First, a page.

Effects Of Exercise On Post- Concussion
What is a Post- Concussion?
Post-concussion syndrome is a complex disorder associated with head injury; usually a blow to the head. Post-concussion has various symptoms, such as headache and dizziness, lasting for weeks or sometimes months. Most people suffering from this injury notice the symptoms within 7-10 days of initial injury though the loss of consciousness isn’t required for the diagnosis of concussion or post-concussion syndrome.
Causes of Post-Concussion Syndrome
Post-concussion syndrome usually occurs after an injury or trauma to the head. Since not all people who suffer mild traumatic head injury experience post-concussion syndrome, the syndrome may appear to be worse for people with a history of head injuries. However, those who experience a headache shortly after injury or those with mental history might suffer severely.
UB Public Health And Health Professions: Exercise And Concussions
See what researchers at the University at Buffalo's School of Public Health and Health Professions are doing with Concussion victims. Exercise is the medicine!
Diagnosis and Treatment of Post-Concussion Syndrome
Symptoms of post-concussion can be vague and difficult to diagnose because there are no set procedure in testing it. The only measure used to diagnose this syndrome is a history of head injury and symptoms. Usually, a CT or MRI scan and physical exam are taken for evaluation to help narrow down the possible diagnosis.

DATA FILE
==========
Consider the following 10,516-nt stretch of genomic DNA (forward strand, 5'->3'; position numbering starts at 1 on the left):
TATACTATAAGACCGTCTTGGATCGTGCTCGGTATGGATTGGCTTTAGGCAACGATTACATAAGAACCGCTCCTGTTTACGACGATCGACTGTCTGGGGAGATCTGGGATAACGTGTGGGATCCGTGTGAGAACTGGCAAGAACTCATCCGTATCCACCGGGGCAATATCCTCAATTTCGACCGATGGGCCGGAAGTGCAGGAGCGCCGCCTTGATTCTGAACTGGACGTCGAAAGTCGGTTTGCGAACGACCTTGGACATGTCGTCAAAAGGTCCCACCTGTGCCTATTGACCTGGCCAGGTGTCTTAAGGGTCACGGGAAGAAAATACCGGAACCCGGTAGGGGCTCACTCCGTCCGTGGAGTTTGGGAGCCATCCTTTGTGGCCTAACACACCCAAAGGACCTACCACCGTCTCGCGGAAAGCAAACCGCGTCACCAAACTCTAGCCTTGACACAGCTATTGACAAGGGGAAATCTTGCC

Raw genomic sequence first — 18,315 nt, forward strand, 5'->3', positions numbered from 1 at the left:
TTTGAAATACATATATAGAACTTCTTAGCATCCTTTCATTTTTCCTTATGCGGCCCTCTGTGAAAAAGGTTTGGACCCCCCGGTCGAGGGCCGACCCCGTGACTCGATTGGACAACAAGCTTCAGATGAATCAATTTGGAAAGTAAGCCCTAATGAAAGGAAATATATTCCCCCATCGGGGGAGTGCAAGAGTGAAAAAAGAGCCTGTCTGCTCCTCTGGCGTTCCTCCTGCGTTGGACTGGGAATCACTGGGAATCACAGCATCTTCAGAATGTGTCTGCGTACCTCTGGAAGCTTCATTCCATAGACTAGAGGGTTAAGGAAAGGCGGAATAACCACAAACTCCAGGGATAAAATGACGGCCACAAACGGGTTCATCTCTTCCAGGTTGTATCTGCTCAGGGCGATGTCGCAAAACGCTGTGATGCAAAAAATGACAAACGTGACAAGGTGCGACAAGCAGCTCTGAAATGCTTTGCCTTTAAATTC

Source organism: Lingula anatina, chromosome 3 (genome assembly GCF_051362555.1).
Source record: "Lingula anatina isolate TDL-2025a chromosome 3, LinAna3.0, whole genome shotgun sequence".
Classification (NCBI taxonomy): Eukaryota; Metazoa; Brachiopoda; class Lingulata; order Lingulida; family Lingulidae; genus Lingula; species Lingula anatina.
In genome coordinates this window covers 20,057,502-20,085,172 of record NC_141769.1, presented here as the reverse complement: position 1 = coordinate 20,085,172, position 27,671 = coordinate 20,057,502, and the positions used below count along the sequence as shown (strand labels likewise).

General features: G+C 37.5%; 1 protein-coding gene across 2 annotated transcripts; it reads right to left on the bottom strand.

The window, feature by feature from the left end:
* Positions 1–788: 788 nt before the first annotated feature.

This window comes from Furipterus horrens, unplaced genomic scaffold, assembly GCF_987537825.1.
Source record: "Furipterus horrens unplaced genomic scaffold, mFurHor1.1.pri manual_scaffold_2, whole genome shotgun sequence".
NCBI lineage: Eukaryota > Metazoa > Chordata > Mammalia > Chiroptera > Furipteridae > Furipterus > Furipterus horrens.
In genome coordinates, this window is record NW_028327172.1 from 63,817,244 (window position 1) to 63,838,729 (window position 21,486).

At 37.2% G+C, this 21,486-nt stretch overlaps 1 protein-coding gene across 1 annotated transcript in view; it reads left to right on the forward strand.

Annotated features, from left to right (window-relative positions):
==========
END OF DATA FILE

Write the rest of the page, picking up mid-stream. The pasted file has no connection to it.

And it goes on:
Studies are finding the use of gradual exercise to help in post-concussion treatment. The introduction of gradual moderate exercise has resulted in greater recovery when compared to those who were at complete rest. Post-Concussion Syndrome, also known as PCS is a diagnosed when a person has three or more persistent concussion symptoms three weeks after injury. The improvement caused by the implementation of gradual exercise is credited to the restoration of the brain’s auto-regulation mechanism which controls blood pressure and blood supply to the brain says Kozlowski, a clinical instructor of exercise.
Kozlowski emphasis on the uniqueness of each injury and the measures of protocol to be taken before introducing gradual exercise as part of the treatment. "We started out wanting to determine if athletes who suffer from post-concussion syndrome could exercise at a level that wouldn't bring out symptoms but would allow them to stay conditioned while recuperating," says Kozlowski.
This treatment is now being used on professional athletes which is helping to better improve the precision of post-concussion syndrome tests on athletes. “If the patient does not develop symptoms during the exercise test, then the cause of their difficulties is likely to be another source. Most commonly it is neck strain, which tends to cause headaches that mimic post-concussion headache.”
“All of our subjects had been symptomatic for months before treatment and were not getting better on their own,” says Kozlowski, “so we are pretty convinced that the regulated exercise program did the trick. Patients and athletes suffering from post-concussion were treated using a low impact exercise program for about 15 minutes reported to be feeling better within 3 weeks. After several months of treatment, research found that the patients had significant reduction in symptoms and some fully recovered.